In the meantime, WRCR’s studios moved from the old Nanuet Mall to the new minor-league ballpark that also houses the Rockland Boulders. Two of its three towers suffered storm damage, leaving the formerly 500-watt daytime signal on 1300 limping along with just 125 watts. And with the help of consulting engineer Tom Ray, Alexander put up a new tower at the 1300 site and began testing the 1700 signal a few weeks ago.
The official launch this morning wasn’t without a few glitches – the station isn’t at its full 10 kW daytime power level yet while it works out some interference issues at its transmitter site, and there was some dead air after the 6 AM ID – but Medakovich and WRCR hope the new signal will help in the ongoing task of reestablishing a local radio voice in a county that hasn’t had much local radio lately. WRKL once held that crown, but that was two decades ago before current owner Polnet bought the station and tried to aim it at ethnic audiences down the Hudson in the big city.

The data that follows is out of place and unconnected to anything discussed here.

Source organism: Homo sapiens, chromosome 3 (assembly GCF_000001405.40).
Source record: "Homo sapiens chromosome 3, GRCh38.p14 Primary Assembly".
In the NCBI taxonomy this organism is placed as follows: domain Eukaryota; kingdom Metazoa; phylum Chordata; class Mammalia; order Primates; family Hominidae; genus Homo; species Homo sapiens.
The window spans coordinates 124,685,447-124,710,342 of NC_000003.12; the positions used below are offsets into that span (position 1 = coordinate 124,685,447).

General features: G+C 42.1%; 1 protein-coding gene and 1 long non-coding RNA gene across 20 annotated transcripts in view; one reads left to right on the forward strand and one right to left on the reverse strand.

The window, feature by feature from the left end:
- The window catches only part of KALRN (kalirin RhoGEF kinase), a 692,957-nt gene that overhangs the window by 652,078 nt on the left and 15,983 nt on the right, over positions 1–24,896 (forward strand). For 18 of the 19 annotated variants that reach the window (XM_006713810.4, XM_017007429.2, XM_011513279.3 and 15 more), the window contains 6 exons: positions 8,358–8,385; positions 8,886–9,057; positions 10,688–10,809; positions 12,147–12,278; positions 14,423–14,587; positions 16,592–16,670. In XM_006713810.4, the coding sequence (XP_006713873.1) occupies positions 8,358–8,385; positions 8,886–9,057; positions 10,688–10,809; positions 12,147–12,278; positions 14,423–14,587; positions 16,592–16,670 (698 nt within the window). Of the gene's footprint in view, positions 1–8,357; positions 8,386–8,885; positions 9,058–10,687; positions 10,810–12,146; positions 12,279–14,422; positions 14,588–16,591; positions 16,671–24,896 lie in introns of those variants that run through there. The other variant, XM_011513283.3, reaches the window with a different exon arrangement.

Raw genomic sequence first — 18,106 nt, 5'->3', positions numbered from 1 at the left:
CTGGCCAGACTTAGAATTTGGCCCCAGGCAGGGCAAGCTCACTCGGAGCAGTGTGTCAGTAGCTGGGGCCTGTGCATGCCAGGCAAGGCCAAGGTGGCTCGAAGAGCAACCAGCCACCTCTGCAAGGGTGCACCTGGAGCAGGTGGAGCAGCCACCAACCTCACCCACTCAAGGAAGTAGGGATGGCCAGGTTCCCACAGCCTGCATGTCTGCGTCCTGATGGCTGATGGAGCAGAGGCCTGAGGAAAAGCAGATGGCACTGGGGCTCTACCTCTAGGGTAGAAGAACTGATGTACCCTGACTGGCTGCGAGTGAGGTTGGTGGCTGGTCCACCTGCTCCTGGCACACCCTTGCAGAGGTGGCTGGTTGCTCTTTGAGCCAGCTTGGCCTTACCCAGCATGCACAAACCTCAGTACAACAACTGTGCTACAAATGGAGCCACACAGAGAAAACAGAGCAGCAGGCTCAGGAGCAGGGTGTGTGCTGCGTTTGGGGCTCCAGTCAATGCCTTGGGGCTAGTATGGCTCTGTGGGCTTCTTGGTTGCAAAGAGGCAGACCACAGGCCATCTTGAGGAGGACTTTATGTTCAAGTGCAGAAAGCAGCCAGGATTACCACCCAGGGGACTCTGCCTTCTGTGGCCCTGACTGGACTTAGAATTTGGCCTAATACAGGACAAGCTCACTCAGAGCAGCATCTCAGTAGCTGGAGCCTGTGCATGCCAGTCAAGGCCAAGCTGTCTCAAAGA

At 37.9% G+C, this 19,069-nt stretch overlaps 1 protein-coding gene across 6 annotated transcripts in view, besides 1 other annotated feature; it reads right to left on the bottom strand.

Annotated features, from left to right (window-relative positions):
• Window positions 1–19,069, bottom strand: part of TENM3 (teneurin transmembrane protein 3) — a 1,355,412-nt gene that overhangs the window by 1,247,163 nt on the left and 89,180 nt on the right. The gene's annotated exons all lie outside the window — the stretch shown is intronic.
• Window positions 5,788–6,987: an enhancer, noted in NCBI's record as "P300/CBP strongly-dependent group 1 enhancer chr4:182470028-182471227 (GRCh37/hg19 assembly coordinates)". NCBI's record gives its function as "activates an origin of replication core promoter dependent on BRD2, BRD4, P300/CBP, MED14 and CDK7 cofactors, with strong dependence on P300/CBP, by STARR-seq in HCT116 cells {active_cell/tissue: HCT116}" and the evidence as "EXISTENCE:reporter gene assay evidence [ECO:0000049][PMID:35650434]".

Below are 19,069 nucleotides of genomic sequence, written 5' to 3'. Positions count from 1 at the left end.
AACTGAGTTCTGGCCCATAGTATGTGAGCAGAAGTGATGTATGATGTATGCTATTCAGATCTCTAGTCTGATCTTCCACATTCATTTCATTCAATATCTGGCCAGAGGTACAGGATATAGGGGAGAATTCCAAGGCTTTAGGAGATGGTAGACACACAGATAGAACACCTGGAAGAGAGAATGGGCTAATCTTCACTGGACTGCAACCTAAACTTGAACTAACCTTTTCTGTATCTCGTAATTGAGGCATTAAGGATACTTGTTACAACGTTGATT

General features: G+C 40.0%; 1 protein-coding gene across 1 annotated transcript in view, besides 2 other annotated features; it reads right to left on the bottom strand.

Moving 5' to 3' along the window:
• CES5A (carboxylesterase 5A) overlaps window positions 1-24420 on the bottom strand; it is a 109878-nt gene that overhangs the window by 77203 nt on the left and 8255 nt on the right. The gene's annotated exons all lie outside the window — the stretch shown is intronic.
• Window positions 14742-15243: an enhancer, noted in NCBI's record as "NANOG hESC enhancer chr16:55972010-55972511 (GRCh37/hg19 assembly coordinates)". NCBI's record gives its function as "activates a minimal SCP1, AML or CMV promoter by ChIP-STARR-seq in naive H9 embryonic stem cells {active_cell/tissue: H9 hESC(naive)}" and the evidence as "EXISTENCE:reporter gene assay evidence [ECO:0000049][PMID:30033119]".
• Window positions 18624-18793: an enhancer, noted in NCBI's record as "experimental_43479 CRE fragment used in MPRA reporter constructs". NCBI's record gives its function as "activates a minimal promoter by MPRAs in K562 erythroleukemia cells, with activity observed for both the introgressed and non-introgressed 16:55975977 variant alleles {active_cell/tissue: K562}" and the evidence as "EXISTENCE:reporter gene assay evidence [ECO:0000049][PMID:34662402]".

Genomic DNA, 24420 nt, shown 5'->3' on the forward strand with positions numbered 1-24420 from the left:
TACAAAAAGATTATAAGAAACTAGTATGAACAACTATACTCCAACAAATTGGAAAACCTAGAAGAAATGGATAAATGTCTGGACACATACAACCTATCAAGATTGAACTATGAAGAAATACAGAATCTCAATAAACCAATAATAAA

Rockland is a challenging county to serve with local radio, to be sure. It’s covered with strong signals from New York City, 40 miles or so to the south, and its population growth in recent years has come largely from Hasidic Jews, who don’t spend much time with secular media, and from suburbanites who find Rockland a less expensive alternative to Westchester or north Jersey and who don’t much care about local goings-on outside their own school system. Can Medakovich and his WRCR team (led by Steve Possell and Meredyth Glover in the mornings) reverse those trends at the top of the dial? We’re pulling for them.
We’re a community.
From the NERW Archives
Yup, we’ve been doing this a long time now, and so we’re digging back into the vaults for a look at what NERW was covering one, five, ten, fifteen and – where available – twenty years ago this week, or thereabouts.